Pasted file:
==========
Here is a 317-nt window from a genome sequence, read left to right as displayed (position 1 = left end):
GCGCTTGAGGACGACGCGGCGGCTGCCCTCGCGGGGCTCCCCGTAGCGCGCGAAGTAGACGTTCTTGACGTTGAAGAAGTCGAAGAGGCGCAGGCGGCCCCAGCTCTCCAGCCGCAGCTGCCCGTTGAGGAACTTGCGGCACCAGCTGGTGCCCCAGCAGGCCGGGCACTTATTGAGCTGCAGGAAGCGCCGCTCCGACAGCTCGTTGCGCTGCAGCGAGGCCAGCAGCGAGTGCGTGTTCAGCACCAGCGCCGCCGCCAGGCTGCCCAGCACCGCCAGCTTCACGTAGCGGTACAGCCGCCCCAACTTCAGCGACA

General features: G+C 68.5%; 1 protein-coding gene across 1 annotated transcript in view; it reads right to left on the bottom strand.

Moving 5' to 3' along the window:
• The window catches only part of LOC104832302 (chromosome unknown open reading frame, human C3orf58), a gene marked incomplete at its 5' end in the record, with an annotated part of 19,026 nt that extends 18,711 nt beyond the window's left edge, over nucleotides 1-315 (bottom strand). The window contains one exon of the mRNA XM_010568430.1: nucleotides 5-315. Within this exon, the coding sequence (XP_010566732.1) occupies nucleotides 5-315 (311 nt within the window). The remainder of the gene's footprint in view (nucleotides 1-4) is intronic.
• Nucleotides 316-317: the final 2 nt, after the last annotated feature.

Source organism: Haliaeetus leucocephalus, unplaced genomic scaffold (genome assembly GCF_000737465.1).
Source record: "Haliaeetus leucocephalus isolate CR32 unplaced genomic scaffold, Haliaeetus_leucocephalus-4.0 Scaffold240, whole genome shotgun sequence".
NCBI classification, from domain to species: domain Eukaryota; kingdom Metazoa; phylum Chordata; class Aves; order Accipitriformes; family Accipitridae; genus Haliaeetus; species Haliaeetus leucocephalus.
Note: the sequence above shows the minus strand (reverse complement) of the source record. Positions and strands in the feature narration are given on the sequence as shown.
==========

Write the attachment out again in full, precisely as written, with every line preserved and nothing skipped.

Here is a 317-nt window from a genome sequence, read left to right as displayed (position 1 = left end):
GCGCTTGAGGACGACGCGGCGGCTGCCCTCGCGGGGCTCCCCGTAGCGCGCGAAGTAGACGTTCTTGACGTTGAAGAAGTCGAAGAGGCGCAGGCGGCCCCAGCTCTCCAGCCGCAGCTGCCCGTTGAGGAACTTGCGGCACCAGCTGGTGCCCCAGCAGGCCGGGCACTTATTGAGCTGCAGGAAGCGCCGCTCCGACAGCTCGTTGCGCTGCAGCGAGGCCAGCAGCGAGTGCGTGTTCAGCACCAGCGCCGCCGCCAGGCTGCCCAGCACCGCCAGCTTCACGTAGCGGTACAGCCGCCCCAACTTCAGCGACA

General features: G+C 68.5%; 1 protein-coding gene across 1 annotated transcript in view; it reads right to left on the bottom strand.

Moving 5' to 3' along the window:
• The window catches only part of LOC104832302 (chromosome unknown open reading frame, human C3orf58), a gene marked incomplete at its 5' end in the record, with an annotated part of 19,026 nt that extends 18,711 nt beyond the window's left edge, over nucleotides 1-315 (bottom strand). The window contains one exon of the mRNA XM_010568430.1: nucleotides 5-315. Within this exon, the coding sequence (XP_010566732.1) occupies nucleotides 5-315 (311 nt within the window). The remainder of the gene's footprint in view (nucleotides 1-4) is intronic.
• Nucleotides 316-317: the final 2 nt, after the last annotated feature.

Source organism: Haliaeetus leucocephalus, unplaced genomic scaffold (genome assembly GCF_000737465.1).
Source record: "Haliaeetus leucocephalus isolate CR32 unplaced genomic scaffold, Haliaeetus_leucocephalus-4.0 Scaffold240, whole genome shotgun sequence".
NCBI classification, from domain to species: domain Eukaryota; kingdom Metazoa; phylum Chordata; class Aves; order Accipitriformes; family Accipitridae; genus Haliaeetus; species Haliaeetus leucocephalus.
Note: the sequence above shows the minus strand (reverse complement) of the source record. Positions and strands in the feature narration are given on the sequence as shown.